In our ongoing effort to help make planned giving more accessible, collaborative and beneficial for charities, we hosted a workshop led by fundraising expert Laura Kaufman. The fourth in our series of free seminars and workshops, Engaging Your Donors for Life-Long Giving, invited Chicago-area nonprofits to learn about strategies and tactics for engaging donors over a long time horizon.

Laura covered three major areas with us:

  • The Individual Donor (ID) Marketplace.
  • What is Engagement and Why Does It Matter?
  • Driving Donor Engagement.

State of Giving: National and Chicago Area Trends

Nonprofits are experiencing more giving than ever before. In each category, numbers are on the rise, year over year. According to Giving USA’s report, giving by bequest is up 2.1%, giving my individuals is up 3.8% and total giving has increased 4.4%. The next question is, where is the money going?  This chart from Giving USA breaks it down nicely.

Drilling down to the specific Chicago area market, the Chicago Community Trust shared some interesting data. Compared to a national average of 59%, 73% of Chicagoans give to charity. 49% of Chicago households volunteer and 78% of dollars donated by Chicagoans stay in the region.

What is Engagement:

Often overlooked, donor engagement is absolutely critical for the long-term health of an organization. While nonprofit fundraisers are busy managing many initiatives for their organization, donor engagement must be the core of their day-to-day. Research shows doing so will make capital and annual giving campaigns go more smoothly, netting better results.

The donor engagement cycle can be broken down into these simple components: Recruit/Inspire, Learn, Engage, Ask, Thank, Repeat, Upgrade and Retain Long-Term.

Source: CauseVox

One common misnomer in the world of nonprofit fundraising it that donors tend to be loyal to the same cause or causes. This is actually not the norm! According to a Blackbaud report in 2015, $25 billion in donations were switchable from one organization to another. Just because someone donates once, does not mean that without proper engagement they will give again. First-time donor retention rates are as low as 19% while repeat donor retention hovers around 63%. This does not happen in a vacuum. Retention takes diligent care and attention by the nonprofit fundraising team.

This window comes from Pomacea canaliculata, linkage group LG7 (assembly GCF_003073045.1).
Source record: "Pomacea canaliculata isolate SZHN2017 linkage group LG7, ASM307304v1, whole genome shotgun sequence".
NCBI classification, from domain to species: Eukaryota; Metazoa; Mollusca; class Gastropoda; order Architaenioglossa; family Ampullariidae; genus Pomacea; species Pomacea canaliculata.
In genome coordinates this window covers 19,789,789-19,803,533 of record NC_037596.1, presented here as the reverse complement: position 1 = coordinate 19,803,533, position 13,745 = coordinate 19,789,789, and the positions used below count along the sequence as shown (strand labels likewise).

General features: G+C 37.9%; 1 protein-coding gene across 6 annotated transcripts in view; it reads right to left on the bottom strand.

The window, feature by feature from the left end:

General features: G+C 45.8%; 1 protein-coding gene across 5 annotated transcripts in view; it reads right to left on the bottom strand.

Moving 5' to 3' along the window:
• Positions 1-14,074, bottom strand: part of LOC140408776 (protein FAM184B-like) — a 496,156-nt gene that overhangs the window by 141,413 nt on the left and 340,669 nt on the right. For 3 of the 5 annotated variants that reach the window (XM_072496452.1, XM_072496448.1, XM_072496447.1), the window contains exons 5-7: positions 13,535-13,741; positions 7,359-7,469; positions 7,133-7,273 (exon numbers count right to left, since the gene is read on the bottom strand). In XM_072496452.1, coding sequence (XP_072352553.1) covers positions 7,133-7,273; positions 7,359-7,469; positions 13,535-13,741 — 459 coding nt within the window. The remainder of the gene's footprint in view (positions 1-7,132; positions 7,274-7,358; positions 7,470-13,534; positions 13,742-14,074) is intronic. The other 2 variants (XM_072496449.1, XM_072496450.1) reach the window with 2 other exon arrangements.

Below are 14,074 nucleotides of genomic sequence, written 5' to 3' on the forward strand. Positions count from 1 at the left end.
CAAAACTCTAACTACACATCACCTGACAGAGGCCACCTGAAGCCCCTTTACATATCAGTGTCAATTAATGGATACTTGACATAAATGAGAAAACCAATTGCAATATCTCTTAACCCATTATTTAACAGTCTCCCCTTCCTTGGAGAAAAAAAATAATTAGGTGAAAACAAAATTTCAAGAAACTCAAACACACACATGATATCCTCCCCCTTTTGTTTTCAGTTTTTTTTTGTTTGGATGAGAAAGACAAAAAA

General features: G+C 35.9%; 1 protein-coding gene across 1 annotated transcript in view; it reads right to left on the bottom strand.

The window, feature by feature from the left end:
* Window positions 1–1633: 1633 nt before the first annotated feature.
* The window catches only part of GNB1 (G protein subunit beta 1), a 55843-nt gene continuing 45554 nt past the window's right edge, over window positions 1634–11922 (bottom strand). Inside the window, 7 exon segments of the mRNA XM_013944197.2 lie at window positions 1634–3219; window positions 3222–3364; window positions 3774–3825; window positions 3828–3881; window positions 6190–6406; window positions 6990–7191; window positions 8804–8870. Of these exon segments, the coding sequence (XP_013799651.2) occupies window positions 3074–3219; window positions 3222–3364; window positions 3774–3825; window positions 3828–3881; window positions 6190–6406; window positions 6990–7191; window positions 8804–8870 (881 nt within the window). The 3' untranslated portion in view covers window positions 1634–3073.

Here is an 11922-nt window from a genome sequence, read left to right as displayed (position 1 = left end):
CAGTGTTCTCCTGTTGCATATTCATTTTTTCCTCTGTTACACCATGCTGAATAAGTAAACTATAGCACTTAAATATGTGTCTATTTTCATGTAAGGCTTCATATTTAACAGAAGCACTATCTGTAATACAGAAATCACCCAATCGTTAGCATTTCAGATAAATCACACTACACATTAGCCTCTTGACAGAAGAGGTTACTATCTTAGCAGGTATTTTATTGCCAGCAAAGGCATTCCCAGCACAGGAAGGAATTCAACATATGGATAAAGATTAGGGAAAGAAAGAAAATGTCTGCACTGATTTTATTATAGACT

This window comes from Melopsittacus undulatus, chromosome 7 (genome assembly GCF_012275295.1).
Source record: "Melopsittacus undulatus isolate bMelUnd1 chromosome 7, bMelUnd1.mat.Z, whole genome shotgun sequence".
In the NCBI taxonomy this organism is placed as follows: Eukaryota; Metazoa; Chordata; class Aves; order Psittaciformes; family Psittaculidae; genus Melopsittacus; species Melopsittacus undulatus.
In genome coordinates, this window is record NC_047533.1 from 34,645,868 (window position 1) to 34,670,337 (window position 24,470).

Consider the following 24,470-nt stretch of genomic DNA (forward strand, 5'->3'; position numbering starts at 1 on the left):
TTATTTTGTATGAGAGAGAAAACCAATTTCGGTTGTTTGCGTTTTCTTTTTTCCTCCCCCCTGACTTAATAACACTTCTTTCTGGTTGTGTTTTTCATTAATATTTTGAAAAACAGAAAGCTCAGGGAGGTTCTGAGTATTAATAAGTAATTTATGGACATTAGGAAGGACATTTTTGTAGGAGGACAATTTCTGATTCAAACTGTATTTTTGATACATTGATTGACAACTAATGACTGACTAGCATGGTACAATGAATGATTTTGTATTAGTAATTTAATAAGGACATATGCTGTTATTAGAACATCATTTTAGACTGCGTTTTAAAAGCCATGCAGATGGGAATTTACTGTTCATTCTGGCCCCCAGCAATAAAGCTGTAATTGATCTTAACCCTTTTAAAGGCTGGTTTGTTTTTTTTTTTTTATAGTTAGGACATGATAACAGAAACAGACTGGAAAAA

Driving Donor Engagement for Long-Term Support:

Laura shared with the group at our workshop five ways nonprofits can upgrade a donor to a lifelong giver. Donor stewardship is something that most nonprofits fail to spend enough time on. After the first and every gift after, send them a “Thank You”. An organization cannot say thank you too often. Nonprofits should provide regular & timely updates to their supporters. People need to see where their dollars are going and how it is having an impact on the cause they care about. Updates through letters, pictures, videos, and newsletters help build trust and help donors connect with the work they are funding.

On an individual level, nonprofits can help engage donors for long-term giving through recognition. First time givers are most likely to make a second gift if asked to give again within 3 months of their first gift. Publicly thanking donors shows them how much their gift was appreciated and needed. Talking with donors about becoming ambassadors for your nonprofit, tapping into the donor’s personal network, is another great way to cultivate the relationship with them and identify new donors. Work with your repeat donors about how they can further help the organization meet its goals.

The process of donor engagement is not overly complex but it does require organization and follow up. Donors want to learn more about your nonprofit and become involved on a deeper level, nonprofits just have to show donors the way. By moving through this engagement cycle, Laura said fundraisers are able to track areas that need improvement and identify strategies that aren’t quite working.

We welcome you to contact us if you have any questions about planned giving, donor-advised funds, or other ways we can help your nonprofit grow and thrive. Keep an eye out for future seminars and workshops on our website. Thank you to Laura Kaufman of Partners in Effective Philanthropy for the productive workshop.